Monday, September 27, 2021
Last month, I posted about Mahanoy Area School District v. B.L., a case in which the Supreme Court held 8-1 that a school could not punish a cheerleader for a profane Snap expressing frustration with, among other things, school, softball, and cheerleading. The Court held that, while schools can regulate some off-campus speech, it could not punish B.L. for exercising her First-Amendment rights in ways that did not threaten significant disruption of school activities.
The case is of interest to this blog (at least arguably), because B.L. had signed a form as a condition of her participation in team activities, in which she promised not to say negative things on the Internet about her school or cheerleading. None of the courts that heard the case gave any weight to B.L.'s promise, and while I don't think the promise should be given dispositive weight, I, following Jamal Greene's How Rights Went Wrong, think courts should weigh all the interests implicated in the case before them and that the school's interest in holding B.L. to her promise is one such interest.
Over the weekend, a similar situation arose. K'Vaughn Pope, a linebacker for the Ohio State Buckeyes, apparently was upset about his lack of playing time. According to ESPN, after conversation with several members of the coaching staff, Mr. Pope was escorted from the field. He then took to Twitter and, while the game was still in progress, in a since-removed post, wrote "f--- Ohio State." He also wrote "good lucc to my teammates" and that one is still up.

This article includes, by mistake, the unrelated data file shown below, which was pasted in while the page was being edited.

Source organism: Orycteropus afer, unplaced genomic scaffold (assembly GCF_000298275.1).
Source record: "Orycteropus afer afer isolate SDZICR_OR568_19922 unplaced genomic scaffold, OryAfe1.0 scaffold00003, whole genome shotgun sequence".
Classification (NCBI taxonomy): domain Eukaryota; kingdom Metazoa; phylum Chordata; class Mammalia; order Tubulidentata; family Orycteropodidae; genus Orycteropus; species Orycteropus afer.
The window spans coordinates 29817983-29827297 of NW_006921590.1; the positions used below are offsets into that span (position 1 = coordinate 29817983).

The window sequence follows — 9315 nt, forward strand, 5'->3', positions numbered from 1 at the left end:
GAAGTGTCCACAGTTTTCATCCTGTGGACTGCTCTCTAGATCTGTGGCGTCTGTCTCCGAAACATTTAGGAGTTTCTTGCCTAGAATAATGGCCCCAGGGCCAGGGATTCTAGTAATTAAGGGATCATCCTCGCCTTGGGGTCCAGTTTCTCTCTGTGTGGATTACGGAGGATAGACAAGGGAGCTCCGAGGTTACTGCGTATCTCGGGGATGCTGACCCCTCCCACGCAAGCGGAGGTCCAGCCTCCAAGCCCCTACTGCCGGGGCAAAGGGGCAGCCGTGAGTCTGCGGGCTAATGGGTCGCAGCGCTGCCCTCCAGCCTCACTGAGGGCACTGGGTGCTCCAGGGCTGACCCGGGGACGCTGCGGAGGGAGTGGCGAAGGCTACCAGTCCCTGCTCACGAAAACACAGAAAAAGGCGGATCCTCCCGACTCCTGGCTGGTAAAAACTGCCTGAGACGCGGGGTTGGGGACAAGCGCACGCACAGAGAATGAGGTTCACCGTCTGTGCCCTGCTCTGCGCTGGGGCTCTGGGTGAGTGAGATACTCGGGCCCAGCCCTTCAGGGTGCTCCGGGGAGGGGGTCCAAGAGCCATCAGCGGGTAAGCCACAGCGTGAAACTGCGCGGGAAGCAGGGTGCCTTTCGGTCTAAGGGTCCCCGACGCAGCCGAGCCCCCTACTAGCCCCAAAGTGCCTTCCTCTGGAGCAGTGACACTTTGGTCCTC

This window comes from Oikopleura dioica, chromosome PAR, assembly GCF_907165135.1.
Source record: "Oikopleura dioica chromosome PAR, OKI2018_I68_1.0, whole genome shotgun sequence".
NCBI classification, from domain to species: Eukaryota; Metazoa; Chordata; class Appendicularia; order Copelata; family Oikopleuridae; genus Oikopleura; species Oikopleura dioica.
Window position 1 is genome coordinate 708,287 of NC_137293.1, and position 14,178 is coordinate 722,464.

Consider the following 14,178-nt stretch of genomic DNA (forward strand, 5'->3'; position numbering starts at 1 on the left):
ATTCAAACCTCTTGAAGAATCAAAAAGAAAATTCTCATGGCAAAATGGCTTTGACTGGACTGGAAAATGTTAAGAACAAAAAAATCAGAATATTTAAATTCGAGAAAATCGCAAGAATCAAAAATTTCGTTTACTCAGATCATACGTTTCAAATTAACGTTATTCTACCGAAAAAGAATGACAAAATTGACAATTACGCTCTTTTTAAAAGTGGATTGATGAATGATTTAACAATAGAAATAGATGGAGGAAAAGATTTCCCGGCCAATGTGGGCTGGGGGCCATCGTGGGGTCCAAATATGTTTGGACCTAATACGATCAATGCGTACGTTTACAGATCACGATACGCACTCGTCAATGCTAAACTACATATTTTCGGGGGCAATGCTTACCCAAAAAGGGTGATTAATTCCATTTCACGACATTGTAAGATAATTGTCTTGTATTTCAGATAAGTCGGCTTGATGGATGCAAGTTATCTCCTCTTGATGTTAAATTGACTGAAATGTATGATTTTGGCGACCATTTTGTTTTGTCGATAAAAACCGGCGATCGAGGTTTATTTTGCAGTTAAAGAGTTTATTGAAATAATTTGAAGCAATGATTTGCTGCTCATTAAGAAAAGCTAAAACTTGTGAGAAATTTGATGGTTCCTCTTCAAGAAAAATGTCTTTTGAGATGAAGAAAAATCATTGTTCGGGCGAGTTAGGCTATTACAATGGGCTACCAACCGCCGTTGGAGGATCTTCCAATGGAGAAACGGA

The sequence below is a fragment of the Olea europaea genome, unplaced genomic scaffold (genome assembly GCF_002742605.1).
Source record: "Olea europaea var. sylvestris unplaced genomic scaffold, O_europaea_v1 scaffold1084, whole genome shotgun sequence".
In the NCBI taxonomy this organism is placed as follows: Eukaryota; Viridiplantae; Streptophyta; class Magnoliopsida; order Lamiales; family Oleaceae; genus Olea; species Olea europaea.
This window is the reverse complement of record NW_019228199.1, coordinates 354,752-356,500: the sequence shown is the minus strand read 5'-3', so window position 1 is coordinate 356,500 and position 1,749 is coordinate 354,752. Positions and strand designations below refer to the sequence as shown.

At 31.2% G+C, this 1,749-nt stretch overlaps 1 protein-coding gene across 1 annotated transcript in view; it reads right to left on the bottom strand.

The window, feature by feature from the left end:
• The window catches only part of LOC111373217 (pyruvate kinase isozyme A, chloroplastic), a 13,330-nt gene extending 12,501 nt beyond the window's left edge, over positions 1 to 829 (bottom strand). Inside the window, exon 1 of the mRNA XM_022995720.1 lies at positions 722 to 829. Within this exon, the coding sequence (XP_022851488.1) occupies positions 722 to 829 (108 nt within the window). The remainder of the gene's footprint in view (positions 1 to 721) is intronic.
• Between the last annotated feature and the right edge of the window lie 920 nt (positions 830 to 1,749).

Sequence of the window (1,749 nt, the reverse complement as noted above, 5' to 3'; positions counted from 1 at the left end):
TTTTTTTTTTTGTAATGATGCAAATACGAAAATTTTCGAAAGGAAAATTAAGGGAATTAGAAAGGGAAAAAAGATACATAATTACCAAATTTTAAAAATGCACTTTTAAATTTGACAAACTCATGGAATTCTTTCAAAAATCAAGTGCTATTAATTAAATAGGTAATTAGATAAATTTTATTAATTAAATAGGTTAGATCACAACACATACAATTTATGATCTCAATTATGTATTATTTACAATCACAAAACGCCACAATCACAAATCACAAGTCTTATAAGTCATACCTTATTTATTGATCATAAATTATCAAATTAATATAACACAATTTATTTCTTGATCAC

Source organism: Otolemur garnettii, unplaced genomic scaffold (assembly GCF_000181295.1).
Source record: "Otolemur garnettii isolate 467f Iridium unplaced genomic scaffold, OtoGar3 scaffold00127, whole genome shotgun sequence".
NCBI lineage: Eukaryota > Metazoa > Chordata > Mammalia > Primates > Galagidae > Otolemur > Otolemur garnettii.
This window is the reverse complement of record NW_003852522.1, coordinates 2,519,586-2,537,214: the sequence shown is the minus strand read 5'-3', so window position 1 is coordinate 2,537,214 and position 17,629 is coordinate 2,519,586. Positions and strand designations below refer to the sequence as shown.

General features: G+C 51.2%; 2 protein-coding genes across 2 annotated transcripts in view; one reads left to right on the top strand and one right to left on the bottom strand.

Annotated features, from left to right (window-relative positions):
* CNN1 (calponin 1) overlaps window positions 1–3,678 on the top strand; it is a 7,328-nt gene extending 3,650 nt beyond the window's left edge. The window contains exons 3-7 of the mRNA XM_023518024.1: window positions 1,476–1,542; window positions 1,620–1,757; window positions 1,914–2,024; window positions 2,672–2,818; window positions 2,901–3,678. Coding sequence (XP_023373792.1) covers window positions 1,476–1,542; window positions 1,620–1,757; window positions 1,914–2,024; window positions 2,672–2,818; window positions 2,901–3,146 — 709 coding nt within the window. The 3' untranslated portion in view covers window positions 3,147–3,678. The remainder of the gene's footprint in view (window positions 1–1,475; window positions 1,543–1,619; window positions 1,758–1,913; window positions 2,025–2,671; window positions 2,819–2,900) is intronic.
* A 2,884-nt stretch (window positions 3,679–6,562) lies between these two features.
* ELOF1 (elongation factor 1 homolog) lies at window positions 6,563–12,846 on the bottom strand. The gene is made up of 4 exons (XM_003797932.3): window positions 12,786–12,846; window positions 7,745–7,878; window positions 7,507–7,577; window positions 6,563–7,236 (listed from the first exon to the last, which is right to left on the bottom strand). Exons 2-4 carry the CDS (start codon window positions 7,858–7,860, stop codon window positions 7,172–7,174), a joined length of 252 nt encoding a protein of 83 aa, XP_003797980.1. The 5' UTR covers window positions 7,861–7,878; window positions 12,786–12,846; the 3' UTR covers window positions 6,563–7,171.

Reporters inquired of Ohio State coach Ryan Day whether Mr. Pope was still on the team. Coach Day wisely equivocated, but the question assumes that disciplining a student at a state university for comments critical of that university is permissible under the First Amendment. Or perhaps the reporters thought it appropriate to discipline a student-athlete for misspelling "luck" in a comment viewable by the public.
As reported here, Coach Day then spoke a bit about commitments, which may or may not be contractual, and about other things:
[W]hen you make a commitment to a team at the beginning of the year, when you make a commitment to the Ohio State Buckeyes, that’s what you do. One of the hard things is that you have to play certain guys, and you have to make some decisions on who’s playing in those games and you just really count on guys to be great teammates if they’re not getting on the field … What it really is, is that guys want to play and you can’t play everyone. And then frustration kicks in.
I'm guessing that few will think that the First Amendment prohibits Coach Day from disciplining Mr. Pope for his conduct and speech. If so, why can he be disciplined when B.L. could not?
Coach Day's remarks are sensible. I'm not a fan of college sports, but if they are to exist, if public high schools are to field sports teams, it seems obvious to me that coaches ought to be empowered to discipline athletes for conduct that they deem detrimental to their teams, subject to internal due process protections permitting students with means of appeal. The notion that the First Amendment would have anything to say about students' non-political speech critical of their coaches' decisions strikes me as not just wrong but ludicrous. And the notion that federal judges are better situated than school administrators to determine where to draw the line between permissible and impermissible disciplinary measures strikes me as more evidence of the bizarre sacralization of a few privileged "rights." We infantilize ourselves when we act as though the Constitution has to sort out all our problems.